The idea of taking a sabbatical captures many people’s imaginations. But, it doesn’t seem to capture many people’s actions. In this post, I’ll walk you through the 6 simple steps it takes to go from dreaming about taking a sabbatical to doing it.
I’ve recently posted about why taking a sabbatical is important. People are quick to agree that taking a sabbatical is a great idea.
But, not many people actually take the plunge. Perhaps it falls into the too hard basket or the too good to be true basket. If you’ve caught yourself saying either of these things as an excuse for not taking some time for personal development, I want you to set those notions aside. It is not too hard and it is not too good to be true. Today, I’m going to demystify the process of taking a sabbatical – by showing you the 6 simple steps you need to take to go on sabbatical.
We are in control of the choices we make in life. Choosing to let that be a source of positive energy is the key to living the life you want and not being overburdened by the huge amount of responsibility that is. Before our sabbatical, I didn’t feel like I was in control of the choices I made in life (I don’t know who I thought was in control of my life, but I suspect I was resigned to the idea that everything was just a little bit random).
I wish I had realised this when we were planning our sabbatical. Instead of enjoying the planning, I was a little ball of stress. There was a part of me that just felt like the whole thing was going to fall over and bury me in rubble. The beauty of hindsight is that I now realise we were in control of the whole process and us wanting to make it happen was all we needed to be able to make it happen. No one was going to jump out of the shadows and take this away from us.
1. Make the decision to just do it
This is the hardest step you’ll take. I don’t think that I committed to our decision about taking a sabbatical enough when we were planning. Not locking that decision tight in my head stole all the joy out of planning. Doubt hovered in my mind and it wasn’t empowering at all. For every difficult task – telling my boss, finishing up at work, packing, moving things into storage, buying a caravan and tow vehicle – a little part in my head was softly saying, “You’re not really doing this, are you? You can pull out if you want”.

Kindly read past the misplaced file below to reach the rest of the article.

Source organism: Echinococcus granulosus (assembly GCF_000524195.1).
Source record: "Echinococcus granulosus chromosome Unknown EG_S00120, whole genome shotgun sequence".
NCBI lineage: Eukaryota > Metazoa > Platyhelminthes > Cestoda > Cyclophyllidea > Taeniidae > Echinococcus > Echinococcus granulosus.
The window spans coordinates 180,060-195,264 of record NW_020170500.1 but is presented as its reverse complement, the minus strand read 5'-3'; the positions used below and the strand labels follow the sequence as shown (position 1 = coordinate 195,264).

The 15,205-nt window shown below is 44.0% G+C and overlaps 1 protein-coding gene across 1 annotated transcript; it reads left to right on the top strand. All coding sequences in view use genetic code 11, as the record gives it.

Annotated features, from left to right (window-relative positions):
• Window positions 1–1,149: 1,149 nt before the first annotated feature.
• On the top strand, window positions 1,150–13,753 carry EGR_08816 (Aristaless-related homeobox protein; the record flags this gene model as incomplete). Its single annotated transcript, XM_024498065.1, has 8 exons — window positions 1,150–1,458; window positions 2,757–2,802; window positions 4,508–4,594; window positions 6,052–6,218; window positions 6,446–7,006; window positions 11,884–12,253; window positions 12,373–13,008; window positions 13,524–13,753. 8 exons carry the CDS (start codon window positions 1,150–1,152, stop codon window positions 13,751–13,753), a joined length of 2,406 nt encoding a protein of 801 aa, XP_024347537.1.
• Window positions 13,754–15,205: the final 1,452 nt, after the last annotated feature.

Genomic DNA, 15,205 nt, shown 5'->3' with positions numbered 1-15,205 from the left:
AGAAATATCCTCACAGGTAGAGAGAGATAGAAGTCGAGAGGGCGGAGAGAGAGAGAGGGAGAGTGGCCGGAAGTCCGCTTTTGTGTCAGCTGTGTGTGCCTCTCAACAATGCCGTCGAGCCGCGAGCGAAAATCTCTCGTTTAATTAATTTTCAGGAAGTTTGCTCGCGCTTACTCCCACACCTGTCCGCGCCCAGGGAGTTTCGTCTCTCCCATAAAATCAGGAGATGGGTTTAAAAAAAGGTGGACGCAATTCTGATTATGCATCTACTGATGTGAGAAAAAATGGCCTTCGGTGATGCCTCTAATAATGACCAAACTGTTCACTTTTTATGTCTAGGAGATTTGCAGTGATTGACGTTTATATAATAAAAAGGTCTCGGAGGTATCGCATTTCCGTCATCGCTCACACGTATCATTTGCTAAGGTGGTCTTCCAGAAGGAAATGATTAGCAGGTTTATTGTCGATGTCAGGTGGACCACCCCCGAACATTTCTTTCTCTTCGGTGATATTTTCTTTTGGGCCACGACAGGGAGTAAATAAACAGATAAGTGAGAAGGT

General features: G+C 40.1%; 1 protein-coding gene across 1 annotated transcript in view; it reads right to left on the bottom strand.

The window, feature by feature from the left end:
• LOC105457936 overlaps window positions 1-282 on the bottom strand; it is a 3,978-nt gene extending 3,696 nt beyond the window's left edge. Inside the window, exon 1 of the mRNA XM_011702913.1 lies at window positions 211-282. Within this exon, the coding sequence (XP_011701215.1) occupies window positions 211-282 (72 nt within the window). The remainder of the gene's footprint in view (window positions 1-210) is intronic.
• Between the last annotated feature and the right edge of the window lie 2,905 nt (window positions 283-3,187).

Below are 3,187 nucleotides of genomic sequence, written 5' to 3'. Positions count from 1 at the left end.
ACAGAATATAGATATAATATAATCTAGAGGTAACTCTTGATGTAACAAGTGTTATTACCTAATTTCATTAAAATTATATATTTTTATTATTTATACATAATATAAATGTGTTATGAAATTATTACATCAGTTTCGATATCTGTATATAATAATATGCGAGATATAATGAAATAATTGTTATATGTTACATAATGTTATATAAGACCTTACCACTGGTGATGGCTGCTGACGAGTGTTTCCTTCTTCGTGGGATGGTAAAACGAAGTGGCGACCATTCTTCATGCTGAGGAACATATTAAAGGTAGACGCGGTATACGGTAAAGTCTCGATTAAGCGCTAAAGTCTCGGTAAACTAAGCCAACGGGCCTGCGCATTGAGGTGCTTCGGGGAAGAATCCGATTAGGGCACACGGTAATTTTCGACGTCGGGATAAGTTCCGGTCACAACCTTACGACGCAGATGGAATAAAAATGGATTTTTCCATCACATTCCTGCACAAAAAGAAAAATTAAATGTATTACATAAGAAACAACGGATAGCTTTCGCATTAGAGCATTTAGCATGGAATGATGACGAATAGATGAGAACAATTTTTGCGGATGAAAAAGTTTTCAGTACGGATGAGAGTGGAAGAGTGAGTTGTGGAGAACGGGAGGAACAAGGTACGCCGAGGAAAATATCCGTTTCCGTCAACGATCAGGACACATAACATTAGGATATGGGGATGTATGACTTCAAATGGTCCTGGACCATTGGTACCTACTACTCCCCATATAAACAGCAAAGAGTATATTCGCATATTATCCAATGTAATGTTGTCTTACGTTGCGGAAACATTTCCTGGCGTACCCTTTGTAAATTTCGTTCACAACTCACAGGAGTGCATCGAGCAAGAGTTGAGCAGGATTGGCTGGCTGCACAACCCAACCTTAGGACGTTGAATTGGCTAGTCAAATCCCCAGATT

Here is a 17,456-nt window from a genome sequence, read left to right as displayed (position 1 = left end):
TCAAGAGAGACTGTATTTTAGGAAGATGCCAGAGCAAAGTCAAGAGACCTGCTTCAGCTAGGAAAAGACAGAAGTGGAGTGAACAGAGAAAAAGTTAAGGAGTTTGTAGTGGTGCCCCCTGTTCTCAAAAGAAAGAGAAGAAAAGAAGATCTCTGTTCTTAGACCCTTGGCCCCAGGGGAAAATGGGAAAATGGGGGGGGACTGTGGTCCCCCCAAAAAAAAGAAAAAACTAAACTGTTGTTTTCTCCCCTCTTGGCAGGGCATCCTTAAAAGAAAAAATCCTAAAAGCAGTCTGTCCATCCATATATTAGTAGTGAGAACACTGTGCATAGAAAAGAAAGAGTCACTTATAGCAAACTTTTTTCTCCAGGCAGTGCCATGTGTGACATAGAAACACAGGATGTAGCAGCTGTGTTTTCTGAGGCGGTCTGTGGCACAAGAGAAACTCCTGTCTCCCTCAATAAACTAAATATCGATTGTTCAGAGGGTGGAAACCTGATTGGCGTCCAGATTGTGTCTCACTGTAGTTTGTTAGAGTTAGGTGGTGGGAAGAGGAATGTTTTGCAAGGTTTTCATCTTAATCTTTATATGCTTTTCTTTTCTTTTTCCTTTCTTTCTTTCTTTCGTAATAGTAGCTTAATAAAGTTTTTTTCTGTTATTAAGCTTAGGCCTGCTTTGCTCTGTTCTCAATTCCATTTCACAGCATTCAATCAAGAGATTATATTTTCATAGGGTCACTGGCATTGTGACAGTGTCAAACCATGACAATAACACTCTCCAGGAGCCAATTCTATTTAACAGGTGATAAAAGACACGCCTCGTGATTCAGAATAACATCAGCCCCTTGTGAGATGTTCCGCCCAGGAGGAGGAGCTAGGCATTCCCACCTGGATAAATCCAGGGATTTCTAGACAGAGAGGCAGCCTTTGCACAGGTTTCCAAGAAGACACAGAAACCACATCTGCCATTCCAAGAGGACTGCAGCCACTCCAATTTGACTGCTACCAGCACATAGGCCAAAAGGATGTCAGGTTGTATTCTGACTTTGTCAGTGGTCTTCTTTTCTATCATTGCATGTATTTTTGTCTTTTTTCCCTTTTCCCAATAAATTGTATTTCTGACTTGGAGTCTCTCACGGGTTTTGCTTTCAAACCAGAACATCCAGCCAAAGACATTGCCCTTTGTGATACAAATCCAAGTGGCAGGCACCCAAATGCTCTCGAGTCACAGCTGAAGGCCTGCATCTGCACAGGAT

Don’t let that happen to you. You’ve got to push past all of your doubts to make this happen and to enjoy making this happen. Your journey of self-development starts now – with the biggest step of all. If in doubt, remember why you are taking a sabbatical.
2. Set a date to leave on your sabbatical
Taking this one, simple and practical step forward on your journey will make it easier for everything else to fall into place. Open your calendar and lock in a date. It may be two years away, or three months away. What matters is that you’re making an appointment with yourself. You have a due date now, so all the project planning has a frame of reference.
We made the decision and were suddenly living in a caravan within 4 months. It was fast. That’s how we live our lives though – once we decide on something scary – we tend to rip the bandaid off to get to the good part as fast as possible. After 6 months of dating, we moved in together, inter-state, and never looked back. We were only engaged for 5 months before we married (I couldn’t stand the idea of living with the stress of planning a wedding for any longer than that).
That is how we make things happen in our lives, but that doesn’t mean you have to move that fast. Set a date that plays to your strengths and works for you. Just remember though – there will never be a perfect time. There will always be some reason why it’s not a good time to take a sabbatical. So really, just a pick a date and keep moving.
3. Pick a place to take your sabbatical
You could take a sabbatical at home. Take a moment to picture yourself doing that. Is there a risk that you would get tied up doing mundane things more than self-development things? Would the people around you understand the journey you were on? Or would they think you were at home all day, so surely you can babysit their kids or help them move house? Would you be exposed to enough inspiration to facilitate your growth? Only you can answer these questions.
We chose to travel around Australia for our sabbatical. It has worked out well for us, because we are constantly seeing new things which inspire us. Another plus, was that this option fit our budget. For us, this style of travel turned out to be cheaper than the cost of living we experienced whilst working and living in Canberra. We were working long hours, paying high rent and treating ourselves for working so hard with expensive dinners out and forms of retail therapy. Now, we frequently camp at free camps, I do all the cooking because there aren’t many options out bush and I can’t buy anything, because we literally have no where to put anything new. One of the downsides of this option is how time consuming travelling is, so we’ve had to balance that out by moving slower.